KEY POINTS

  • Sanders canvassers reportedly given scripts negative toward Warren
  • Warren said the report makes her "disappointed"
  • Sanders and Warren have long had a truce, but that may be ending
  • Next Democratic debate is on Tuesday

In something of a surprise, Sen. Bernie Sanders (I-Vt.) has been surging over the last few months while Sen. Elizabeth Warren (D-Mass.) continues to drift further behind. That isn’t a coincidence, however, as many former Warren supporters are abandoning her for Sanders – and Warren is not happy about it.

A recent report from Politico found that those canvassing for Sanders are being given talking points that aim to portray Warren as being unable to expand Democrats’ support base in the presidential election.

Speaking with NBC News, Warren said she was “disappointed to hear that Bernie is sending his volunteers out to trash me,” adding that Sanders knows her and what her convictions are. Warren also warned against a repeat of the “factionalism” in the Democratic Party in 2016.

“I hope Bernie reconsiders and turns his campaign in a different direction,” Warren said.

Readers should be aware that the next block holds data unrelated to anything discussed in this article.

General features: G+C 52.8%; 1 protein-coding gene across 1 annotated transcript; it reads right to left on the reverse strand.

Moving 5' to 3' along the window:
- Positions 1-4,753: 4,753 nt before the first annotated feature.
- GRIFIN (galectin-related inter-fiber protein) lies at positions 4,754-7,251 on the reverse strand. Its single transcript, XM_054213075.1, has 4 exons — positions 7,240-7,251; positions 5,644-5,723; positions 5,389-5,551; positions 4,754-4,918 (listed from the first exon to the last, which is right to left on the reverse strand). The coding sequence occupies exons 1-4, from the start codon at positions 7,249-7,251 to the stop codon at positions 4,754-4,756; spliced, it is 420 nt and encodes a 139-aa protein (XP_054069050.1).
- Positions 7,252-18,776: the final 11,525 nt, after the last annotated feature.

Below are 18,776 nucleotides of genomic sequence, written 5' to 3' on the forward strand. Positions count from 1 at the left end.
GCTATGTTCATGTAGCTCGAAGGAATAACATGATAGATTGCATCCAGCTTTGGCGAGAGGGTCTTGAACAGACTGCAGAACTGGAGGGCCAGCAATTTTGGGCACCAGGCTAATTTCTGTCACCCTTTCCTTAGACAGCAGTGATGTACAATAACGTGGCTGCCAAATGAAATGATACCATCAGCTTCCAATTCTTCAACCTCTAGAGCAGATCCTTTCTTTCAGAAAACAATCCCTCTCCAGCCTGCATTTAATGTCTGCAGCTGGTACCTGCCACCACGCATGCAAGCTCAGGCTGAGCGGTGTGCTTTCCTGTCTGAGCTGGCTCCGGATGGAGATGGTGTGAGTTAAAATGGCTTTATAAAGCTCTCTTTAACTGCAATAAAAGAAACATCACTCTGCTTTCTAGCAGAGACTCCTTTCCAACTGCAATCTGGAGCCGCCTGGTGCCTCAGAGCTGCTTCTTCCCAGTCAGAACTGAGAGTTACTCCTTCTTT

In response to Politico’s report and Warren’s comments, Sanders said that “Elizabeth Warren is a very good friend of mine, we have worked together in the Senate for years, Elizabeth Warren and I will continue to work together, we will debate the issues, no one is gonna trash Elizabeth Warren.”

Sanders didn’t deny the report on canvassing talking points, but he said that “people sometimes say things that they shouldn't.”

Both campaigns have had a cease-fire, of sorts, in place since they began their campaigns. That truce, however, began to show its cracks when Sanders staffers tweeted negatively about Warren’s revelation of her Medicare For All platform last fall. Now with Sanders canvassers reportedly being told to talk negatively about Warren, those cracks appear to only be widening.

The next Democratic primary debate is set for Tuesday night, and it could prove to be the most crucial, with Iowa being the first state to caucus on Feb. 3. Six candidates have qualified, including Sanders and Warren.

While both appeals to the left-wing portion of the Democrats, Sanders and Warren stand apart on several key platform issues, including Medicare For All. Whereas Sanders plans to immediately move to expand medicare to all Americans, Warren has said she would wait before gradually rolling out Medicare access.

Both have also sought to contrast their political philosophies, with Warren calling herself a “capitalist to my bones” while Sanders has openly embraced the democratic socialist tag.